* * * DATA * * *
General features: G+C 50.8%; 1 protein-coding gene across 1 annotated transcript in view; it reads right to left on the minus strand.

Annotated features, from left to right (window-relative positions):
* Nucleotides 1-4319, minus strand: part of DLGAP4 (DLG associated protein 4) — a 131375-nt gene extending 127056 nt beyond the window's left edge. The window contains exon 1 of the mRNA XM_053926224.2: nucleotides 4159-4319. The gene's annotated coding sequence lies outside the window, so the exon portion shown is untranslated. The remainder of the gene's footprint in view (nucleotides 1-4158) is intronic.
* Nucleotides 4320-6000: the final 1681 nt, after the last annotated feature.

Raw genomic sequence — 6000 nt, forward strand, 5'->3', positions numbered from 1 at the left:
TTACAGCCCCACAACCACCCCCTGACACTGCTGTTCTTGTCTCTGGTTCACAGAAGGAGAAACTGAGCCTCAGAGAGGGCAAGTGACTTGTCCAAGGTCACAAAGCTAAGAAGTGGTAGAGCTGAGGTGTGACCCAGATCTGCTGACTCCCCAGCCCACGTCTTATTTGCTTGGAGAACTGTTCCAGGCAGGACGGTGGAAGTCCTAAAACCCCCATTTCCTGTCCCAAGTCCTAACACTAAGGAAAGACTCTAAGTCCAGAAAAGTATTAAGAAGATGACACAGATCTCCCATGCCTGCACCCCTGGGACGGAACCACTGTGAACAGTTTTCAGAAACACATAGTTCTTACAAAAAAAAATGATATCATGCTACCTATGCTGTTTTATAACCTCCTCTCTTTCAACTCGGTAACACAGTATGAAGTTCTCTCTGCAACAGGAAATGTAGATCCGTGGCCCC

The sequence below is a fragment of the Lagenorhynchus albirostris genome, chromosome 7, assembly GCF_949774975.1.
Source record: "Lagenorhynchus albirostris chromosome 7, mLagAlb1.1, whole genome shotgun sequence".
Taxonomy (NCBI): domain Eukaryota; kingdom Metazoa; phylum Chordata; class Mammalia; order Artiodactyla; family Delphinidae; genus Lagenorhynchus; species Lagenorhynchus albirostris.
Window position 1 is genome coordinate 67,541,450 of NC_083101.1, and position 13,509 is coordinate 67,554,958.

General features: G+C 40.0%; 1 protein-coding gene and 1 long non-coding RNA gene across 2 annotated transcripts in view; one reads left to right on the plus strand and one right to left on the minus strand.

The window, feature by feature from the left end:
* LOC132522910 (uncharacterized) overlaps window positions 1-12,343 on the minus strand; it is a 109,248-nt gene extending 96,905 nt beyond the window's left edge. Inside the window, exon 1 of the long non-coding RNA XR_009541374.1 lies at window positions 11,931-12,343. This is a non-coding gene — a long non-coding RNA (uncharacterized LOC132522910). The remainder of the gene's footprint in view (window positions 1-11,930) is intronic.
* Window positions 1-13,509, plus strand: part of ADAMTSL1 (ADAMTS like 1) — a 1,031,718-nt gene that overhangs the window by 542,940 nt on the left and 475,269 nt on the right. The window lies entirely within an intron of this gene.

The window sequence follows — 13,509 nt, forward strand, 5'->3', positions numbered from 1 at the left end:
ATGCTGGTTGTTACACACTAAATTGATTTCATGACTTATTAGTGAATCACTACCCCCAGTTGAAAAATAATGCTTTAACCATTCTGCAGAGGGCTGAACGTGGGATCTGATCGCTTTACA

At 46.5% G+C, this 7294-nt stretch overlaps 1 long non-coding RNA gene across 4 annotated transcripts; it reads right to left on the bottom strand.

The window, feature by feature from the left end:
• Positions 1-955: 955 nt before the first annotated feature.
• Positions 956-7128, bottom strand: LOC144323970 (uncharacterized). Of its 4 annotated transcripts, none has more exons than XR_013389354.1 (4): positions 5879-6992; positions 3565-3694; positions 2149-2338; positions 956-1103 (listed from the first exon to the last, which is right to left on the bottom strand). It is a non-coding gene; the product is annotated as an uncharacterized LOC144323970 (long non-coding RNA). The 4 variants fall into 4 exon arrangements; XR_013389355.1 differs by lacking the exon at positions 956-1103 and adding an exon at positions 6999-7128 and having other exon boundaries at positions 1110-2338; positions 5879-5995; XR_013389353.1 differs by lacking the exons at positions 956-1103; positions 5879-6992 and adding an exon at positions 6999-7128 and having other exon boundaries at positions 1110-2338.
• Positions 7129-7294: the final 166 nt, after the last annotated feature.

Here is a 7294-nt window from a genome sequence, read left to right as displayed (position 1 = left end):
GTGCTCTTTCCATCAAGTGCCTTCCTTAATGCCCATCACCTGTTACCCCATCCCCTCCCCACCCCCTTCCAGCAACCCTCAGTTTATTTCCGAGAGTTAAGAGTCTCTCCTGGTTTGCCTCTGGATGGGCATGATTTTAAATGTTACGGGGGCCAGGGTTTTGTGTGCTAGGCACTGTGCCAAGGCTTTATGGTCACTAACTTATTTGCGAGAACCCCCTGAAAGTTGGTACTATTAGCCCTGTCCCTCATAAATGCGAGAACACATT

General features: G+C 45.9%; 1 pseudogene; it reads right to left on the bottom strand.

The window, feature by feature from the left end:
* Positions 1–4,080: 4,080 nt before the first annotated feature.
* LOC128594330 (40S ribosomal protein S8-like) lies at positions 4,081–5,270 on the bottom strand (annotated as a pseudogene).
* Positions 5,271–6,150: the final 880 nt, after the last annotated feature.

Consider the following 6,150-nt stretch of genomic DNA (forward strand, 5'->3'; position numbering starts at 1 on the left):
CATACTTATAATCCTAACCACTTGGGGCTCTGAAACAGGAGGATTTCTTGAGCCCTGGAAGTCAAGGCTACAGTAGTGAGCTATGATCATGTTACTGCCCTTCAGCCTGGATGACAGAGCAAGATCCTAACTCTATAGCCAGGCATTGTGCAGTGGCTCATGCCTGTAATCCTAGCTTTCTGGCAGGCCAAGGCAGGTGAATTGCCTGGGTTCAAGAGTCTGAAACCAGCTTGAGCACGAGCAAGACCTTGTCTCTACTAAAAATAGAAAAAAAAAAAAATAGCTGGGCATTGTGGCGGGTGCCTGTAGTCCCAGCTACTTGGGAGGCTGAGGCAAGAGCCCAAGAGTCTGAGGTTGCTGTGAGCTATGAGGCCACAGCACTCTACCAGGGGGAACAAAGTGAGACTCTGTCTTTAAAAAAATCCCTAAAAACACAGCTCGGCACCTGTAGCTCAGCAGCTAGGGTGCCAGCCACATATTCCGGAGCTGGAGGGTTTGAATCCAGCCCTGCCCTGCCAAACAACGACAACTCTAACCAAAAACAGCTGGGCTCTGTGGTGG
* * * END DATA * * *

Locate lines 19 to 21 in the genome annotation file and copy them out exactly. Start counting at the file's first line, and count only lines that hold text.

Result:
• Positions 1-955: 955 nt before the first annotated feature.
• Positions 956-7128, bottom strand: LOC144323970 (uncharacterized). Of its 4 annotated transcripts, none has more exons than XR_013389354.1 (4): positions 5879-6992; positions 3565-3694; positions 2149-2338; positions 956-1103 (listed from the first exon to the last, which is right to left on the bottom strand). It is a non-coding gene; the product is annotated as an uncharacterized LOC144323970 (long non-coding RNA). The 4 variants fall into 4 exon arrangements; XR_013389355.1 differs by lacking the exon at positions 956-1103 and adding an exon at positions 6999-7128 and having other exon boundaries at positions 1110-2338; positions 5879-5995; XR_013389353.1 differs by lacking the exons at positions 956-1103; positions 5879-6992 and adding an exon at positions 6999-7128 and having other exon boundaries at positions 1110-2338.
• Positions 7129-7294: the final 166 nt, after the last annotated feature.